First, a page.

Thanks to attending the elite, high-intensity program at E.T.A. and the support of his family, Orin is able to attend college on a tennis scholarship despite his relative lack of talent. Indeed, the extent to which this was more Avril’s decision than Orin’s is revealed by the fact that she wanted him to attend B.U., a school very near to her in Enfield. Again, Avril is shown to be a somewhat suffocating presence in her children’s lives.
On April 1 of Orin’s senior year of college (Year of the Trial-Size Dove Bar), James killed himself. Later, in a Convocation address to E.T.A., Uncle Charles explained that it would have been absurd for Avril to become Headmistress on top of her many other responsibilities, not to mention her grief. Earlier in his college career, Orin had decided not to play competitive tennis at B.U. after all, and instead, during his freshman year, made the “unlikely” switch to competitive football. This was because he’d developed an enormous crush on a sophomore baton-twirler. Although Orin had slept with many girls, he’d never felt like this before.
Considering that Orin has been portrayed as a sex addict, it is significant that he decided to switch sports to football all because of the crush he developed on a baton-twirler. Recall also that Orin’s sex addiction is blamed on his overly-intense relationship with his mother. Tennis was his connection to his home and family, but thanks to his crush on the baton twirler he was able to sever this connection and break out on his own.
Orin and his doubles partner nicknamed this girl P.G.O.A.T., or Prettiest Girl Of All Time. She was so beautiful that she was “almost universally shunned,” because even the most confident guys could not bring themselves to talk to her. (It is hinted here that the girl is Joelle.) Orin wanted to switch to football to be closer to her, a decision that greatly upset the B.U. tennis coach. Yet his tryouts for the football team were “too pathetic to describe.” However, just as he was walking glumly away there was a dramatic accident involving the team’s best defensive tackle and the punter, in which all the punter’s bones were broken.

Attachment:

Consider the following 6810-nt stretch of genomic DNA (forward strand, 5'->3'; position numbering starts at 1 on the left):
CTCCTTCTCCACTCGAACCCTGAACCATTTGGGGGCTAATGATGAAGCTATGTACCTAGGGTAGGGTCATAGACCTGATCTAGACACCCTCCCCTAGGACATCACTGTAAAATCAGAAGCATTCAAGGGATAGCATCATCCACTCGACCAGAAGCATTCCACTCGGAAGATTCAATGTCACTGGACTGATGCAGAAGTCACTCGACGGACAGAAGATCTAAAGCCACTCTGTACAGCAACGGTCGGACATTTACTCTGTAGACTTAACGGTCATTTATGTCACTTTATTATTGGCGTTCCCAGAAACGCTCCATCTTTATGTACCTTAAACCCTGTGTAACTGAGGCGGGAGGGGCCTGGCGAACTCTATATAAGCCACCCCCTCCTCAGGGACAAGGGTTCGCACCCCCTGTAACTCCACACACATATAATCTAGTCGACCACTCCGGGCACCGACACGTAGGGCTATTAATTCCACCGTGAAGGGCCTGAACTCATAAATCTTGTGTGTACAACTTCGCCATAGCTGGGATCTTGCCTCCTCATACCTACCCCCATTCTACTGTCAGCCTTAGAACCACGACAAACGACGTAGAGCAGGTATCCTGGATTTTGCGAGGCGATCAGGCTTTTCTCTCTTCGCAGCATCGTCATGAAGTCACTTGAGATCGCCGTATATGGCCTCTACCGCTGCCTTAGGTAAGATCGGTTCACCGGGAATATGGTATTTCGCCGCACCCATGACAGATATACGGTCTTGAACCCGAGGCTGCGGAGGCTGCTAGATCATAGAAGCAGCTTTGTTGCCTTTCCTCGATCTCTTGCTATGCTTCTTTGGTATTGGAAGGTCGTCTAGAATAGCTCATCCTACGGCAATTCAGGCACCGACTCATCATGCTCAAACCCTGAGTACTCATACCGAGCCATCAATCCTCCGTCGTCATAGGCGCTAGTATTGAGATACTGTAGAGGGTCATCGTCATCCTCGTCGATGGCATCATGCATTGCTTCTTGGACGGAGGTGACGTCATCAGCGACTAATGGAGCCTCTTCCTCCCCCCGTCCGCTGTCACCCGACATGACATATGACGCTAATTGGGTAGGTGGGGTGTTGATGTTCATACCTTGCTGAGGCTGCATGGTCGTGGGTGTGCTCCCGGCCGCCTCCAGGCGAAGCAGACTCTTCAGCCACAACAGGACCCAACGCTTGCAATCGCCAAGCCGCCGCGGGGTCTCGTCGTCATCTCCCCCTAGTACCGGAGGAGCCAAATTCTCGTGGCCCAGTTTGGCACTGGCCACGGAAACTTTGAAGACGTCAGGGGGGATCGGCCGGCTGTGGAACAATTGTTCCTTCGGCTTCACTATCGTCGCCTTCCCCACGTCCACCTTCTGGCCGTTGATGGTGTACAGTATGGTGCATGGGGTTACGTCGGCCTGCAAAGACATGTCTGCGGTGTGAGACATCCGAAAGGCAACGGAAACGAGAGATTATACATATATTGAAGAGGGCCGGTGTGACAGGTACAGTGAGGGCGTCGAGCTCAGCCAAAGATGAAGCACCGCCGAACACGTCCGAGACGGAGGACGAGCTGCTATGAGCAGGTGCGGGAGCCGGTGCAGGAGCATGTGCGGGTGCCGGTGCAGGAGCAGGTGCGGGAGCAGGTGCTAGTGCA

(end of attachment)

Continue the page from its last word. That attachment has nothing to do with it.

This passage is a great example of the way that the world of the novel is exaggerated in surreal ways. For example, the detail that Joelle is so beautiful that she is “almost universally shunned” makes her beauty seem mythic or supernatural. Meanwhile, the idea that Orin could transfer to the varsity football team is ludicrous—until the horrifying yet fairy tale-like twist of the punter breaking all of his bones.